On its face, writing is a popularity contest. But it shouldn’t be! Don’t fall into the trap of "if a lot of people like it, it must be good." Writing doesn’t need to be bad or good, it just needs to be. “Pedagogy of a Poopy Butthole” was undoubtedly written with thought and care, no matter how it came off. Judging your writing by how it’s received by others is a road to ruin.
There are certain standards that have to be followed in the publishing industry, and while that isn’t a bad thing, it will constantly have you wondering what your writing’s worth is. If you want that then by all means, hone your craft. But before all else, writing should be for yourself. It’s an artform. Break down creative boundaries and take risks with your own writing. Sometimes it’s enough to just let it out into the world. Just like my steampunk story from high school. It’s very precious to me, and although it may not make it in the publishing world, it still holds incredible meaning.
There is another downside to the standardization of ‘good writing’. It dulls the muse. It keeps your expectations high and lets writers block seep in. I took too many literature classes one semester and got burnt out on the sheer amount of books I had to read. It got to the point where I wasn’t reading the books with good faith. “Heart of Darkness” had too many long sentences and endless commas so I lost sight of why it was a critically acclaimed novella. Keeping an open mind is imperative when taking in a piece for the first time. The book is purposely written in a languid style so that readers feel like they are fighting through the jungle along with the characters. The symbolism is layered and requires critical thinking to properly enjoy it. I judged the book with shallow reasoning and didn’t bother finishing it. Much to my loss.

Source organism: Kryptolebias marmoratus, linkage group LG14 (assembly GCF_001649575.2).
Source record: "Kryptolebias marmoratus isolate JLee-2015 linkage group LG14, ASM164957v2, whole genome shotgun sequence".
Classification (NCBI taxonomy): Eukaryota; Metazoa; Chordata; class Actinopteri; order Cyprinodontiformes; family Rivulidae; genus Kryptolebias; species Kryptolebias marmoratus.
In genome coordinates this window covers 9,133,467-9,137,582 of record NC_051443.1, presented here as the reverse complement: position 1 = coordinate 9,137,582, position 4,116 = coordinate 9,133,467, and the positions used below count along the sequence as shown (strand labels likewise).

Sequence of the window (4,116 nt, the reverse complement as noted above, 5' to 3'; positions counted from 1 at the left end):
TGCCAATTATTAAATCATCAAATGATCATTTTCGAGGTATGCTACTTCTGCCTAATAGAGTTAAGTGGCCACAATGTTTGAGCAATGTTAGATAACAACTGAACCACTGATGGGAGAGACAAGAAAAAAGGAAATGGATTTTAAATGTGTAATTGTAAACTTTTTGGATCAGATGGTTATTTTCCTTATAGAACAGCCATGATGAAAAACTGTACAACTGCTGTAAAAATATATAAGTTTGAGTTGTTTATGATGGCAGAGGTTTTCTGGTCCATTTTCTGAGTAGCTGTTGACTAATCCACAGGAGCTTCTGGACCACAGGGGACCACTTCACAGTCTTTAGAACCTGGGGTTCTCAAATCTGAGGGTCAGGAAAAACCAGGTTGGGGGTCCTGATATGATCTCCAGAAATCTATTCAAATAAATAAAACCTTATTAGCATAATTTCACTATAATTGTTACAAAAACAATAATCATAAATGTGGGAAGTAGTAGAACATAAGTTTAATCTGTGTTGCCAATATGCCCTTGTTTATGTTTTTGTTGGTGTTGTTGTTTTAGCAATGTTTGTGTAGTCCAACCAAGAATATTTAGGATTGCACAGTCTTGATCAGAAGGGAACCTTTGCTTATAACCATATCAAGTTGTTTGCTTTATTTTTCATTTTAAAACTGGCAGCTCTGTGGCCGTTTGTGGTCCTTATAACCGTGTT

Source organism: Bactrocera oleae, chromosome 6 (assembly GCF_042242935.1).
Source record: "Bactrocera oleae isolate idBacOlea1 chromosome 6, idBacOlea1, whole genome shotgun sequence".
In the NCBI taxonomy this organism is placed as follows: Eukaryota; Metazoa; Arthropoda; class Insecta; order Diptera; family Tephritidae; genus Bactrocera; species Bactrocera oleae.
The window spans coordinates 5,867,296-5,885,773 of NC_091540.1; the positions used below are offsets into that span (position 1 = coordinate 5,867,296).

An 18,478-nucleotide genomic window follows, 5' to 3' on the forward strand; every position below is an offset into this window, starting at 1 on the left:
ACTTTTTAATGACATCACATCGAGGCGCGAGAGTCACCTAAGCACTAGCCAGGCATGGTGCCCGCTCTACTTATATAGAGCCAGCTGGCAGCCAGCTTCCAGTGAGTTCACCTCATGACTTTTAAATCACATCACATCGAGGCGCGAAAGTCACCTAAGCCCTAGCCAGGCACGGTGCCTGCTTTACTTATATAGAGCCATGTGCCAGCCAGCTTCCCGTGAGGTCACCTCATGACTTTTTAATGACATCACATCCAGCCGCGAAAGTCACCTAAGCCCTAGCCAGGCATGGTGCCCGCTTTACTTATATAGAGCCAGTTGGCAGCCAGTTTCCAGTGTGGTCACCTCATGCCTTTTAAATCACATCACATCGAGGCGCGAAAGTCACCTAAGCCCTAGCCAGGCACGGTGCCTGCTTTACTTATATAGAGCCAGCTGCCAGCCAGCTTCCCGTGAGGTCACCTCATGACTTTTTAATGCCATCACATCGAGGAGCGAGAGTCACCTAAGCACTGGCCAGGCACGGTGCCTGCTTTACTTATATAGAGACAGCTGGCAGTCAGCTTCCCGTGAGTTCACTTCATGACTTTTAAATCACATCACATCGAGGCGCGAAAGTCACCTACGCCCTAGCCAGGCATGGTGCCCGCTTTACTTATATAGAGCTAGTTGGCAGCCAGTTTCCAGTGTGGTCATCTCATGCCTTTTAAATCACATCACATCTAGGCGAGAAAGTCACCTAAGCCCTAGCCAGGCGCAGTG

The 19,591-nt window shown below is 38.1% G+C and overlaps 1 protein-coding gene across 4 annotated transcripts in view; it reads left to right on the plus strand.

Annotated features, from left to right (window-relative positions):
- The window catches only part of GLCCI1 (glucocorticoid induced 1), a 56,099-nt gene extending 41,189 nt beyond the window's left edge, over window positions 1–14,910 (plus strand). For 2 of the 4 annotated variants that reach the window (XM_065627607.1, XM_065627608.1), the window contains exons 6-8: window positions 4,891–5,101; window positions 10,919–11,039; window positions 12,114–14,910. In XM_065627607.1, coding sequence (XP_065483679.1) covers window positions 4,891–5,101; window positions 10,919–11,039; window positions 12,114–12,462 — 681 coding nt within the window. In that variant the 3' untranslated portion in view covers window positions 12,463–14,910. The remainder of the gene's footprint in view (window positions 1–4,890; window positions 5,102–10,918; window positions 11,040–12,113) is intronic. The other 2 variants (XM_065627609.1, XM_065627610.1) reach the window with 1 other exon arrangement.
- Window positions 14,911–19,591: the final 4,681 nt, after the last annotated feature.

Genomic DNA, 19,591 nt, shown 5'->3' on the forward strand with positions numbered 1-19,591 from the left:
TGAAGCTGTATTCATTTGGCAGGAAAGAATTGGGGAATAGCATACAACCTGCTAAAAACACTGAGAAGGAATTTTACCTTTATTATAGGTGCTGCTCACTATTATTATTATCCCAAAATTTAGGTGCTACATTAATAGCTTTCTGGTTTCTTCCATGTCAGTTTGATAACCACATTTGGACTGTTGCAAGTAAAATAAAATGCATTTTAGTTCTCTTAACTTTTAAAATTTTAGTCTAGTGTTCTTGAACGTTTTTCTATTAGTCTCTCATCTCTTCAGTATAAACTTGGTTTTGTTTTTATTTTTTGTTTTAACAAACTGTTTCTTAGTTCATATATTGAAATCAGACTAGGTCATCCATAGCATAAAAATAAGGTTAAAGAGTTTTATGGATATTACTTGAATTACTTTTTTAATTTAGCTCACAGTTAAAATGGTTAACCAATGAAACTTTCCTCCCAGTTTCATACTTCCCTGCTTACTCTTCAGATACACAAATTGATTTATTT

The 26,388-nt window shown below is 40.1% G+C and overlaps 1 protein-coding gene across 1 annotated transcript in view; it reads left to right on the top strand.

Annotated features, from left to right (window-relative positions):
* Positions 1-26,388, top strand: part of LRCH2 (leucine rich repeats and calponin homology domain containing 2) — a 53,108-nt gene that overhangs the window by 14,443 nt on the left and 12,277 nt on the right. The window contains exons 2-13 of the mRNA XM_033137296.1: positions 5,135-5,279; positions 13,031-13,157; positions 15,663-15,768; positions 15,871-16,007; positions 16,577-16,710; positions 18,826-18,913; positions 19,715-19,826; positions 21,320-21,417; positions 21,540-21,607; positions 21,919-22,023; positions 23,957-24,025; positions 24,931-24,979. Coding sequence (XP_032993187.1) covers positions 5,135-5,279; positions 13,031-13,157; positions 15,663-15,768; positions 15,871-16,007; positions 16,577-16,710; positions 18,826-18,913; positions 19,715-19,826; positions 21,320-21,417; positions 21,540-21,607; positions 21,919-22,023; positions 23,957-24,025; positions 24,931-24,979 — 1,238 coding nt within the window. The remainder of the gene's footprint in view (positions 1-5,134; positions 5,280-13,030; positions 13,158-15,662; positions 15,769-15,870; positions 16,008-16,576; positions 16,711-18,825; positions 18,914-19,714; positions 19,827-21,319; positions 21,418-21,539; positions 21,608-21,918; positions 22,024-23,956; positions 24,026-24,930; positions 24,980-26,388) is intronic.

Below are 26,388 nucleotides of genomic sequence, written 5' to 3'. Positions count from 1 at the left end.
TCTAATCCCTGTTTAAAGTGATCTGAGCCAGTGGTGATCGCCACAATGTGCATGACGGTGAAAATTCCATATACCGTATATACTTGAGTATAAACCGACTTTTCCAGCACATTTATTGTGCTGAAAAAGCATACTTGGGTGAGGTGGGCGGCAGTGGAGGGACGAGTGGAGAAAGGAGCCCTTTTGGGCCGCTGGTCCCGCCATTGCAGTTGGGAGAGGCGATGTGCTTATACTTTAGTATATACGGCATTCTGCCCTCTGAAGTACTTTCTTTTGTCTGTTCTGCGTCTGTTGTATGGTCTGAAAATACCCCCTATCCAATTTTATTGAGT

Perhaps an easier example of this: A poem written with spelling errors and grammar mistakes might make people turn away at first glance. But a critical reader may take the time to understand that the writing is supposed to emulate the whimsy of childhood, and set a specific tone. Okay, so you aren’t required to like something just because it may have hidden value if you take the time to see it. Personal taste is a thing. The moral of the story is don’t say “Heart of Darkness” has bad writing to your professor’s face.
But before all else, writing should be for yourself.
There is no bad writing. Only writing that hasn’t found the intended audience, or writing that hasn’t met the authors own standards, or writing that hasn’t reached its final form, and so on. I’m sure there are millions of people out there who’d kill to read the first draft of, say, Star Wars. Even though it was obviously scrapped for a reason, there’s still a demand out there for it because it maintains some sort of value, an indescribable behind-the-scenes quality. Your writing possesses the same quality.
So take it from me: A recently graduated English major with a few publications under her belt, and hopefully many more to follow,
Write your heart out and it won’t be bad.